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Sue Dowton, gourd artworks (acrylic on gourd)
Art Forms: painting (gourds and wall hangings)
Lives: White Cliffs
Sue Dowton was born in Swan Hill where her education was largely by correspondence.
She expressed an interest in art at an early age with great success, achieving As for it in her school work. After getting married she renewed her interest in painting by entering her bird studies in water colour in the local show, winning first prize.
Sue now lives in an underground dugout in White Cliffs and brings gourds to life with her creative paintings.
What inspired you to settle in the remote town of White Cliffs?
My family and I have been coming up to White Cliffs in the May school holidays since 1975. A friend of ours invited us up to have a look at the place and my husband Ron fell in love with it straight away because he wanted to do a bit of opal mining.
What materials and techniques do you use in your artistic practice?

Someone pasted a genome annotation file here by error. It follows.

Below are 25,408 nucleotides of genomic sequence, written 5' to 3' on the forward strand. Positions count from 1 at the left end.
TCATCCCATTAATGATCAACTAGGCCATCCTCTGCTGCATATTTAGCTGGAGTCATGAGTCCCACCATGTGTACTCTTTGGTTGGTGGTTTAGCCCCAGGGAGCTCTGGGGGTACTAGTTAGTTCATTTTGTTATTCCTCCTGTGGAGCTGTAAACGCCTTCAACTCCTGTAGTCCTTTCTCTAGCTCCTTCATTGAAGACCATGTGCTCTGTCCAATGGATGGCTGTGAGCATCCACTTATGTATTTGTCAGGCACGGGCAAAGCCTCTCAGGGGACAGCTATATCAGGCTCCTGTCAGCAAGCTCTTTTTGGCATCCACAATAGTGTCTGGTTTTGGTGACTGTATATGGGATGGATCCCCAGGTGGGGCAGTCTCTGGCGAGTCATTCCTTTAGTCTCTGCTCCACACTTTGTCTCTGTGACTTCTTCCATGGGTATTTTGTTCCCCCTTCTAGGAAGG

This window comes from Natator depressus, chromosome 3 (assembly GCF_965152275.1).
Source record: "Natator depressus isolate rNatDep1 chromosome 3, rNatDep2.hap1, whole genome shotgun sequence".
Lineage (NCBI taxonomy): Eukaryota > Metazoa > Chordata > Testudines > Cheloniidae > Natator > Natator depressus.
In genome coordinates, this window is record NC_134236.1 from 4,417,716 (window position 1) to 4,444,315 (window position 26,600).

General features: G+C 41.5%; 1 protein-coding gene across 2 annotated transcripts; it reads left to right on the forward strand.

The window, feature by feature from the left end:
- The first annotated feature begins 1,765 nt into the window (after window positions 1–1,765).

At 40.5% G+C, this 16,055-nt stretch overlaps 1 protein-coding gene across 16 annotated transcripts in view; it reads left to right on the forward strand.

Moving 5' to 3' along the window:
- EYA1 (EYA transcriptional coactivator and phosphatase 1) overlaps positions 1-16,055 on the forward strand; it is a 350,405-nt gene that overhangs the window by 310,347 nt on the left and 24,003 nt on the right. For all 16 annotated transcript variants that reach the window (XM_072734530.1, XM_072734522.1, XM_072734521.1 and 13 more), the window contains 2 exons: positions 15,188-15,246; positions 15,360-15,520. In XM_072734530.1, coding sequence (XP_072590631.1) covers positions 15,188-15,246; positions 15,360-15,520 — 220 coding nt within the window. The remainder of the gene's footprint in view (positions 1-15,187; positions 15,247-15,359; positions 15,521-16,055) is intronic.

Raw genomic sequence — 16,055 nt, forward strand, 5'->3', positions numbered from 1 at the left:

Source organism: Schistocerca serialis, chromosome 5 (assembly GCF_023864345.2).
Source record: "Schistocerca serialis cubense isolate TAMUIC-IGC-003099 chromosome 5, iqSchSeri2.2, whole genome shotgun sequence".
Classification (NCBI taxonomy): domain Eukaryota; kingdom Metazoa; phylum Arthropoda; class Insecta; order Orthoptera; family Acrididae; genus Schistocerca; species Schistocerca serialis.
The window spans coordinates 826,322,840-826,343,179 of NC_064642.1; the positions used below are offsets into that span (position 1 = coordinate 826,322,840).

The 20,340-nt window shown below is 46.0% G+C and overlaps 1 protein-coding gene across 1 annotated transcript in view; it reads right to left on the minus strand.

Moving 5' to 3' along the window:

I used to be great mates with an old lady who was an artist and art teacher in her time. One day she suggested painting on gourds, so while I was away I came across some gourds for sale and I bought some for her and myself. That's how it all got started.
I also do wall hangings. I usually paint birds on them in watercolours or acrylic.
Are there opportunities to exhibit your work locally?
Gaye Nicholls, who runs the White Cliffs post office, organised an exhibition in Broken Hill for us local artists to participate in. I took my gourd in, which she was quite stoked about and then after that exhibition she organised to run an exhibition out here as well so I entered my gourds in that too. That was the biggest art festival we've had here.
What places inspire your creativity?
I love to go out and do paintings at Clancy's and Tibooburra because it just looks like it's a painter's dream out there, the way the trees have blended in with the rock formations.
There are artists that come out here and they just love the open spaces, they love the sunsets and the colours of the sky. It's quiet and peaceful. You haven't got a lot of interruptions while you're painting. It's so good.
Edited from an interview with Alexandra Djurichkovic, August 2011.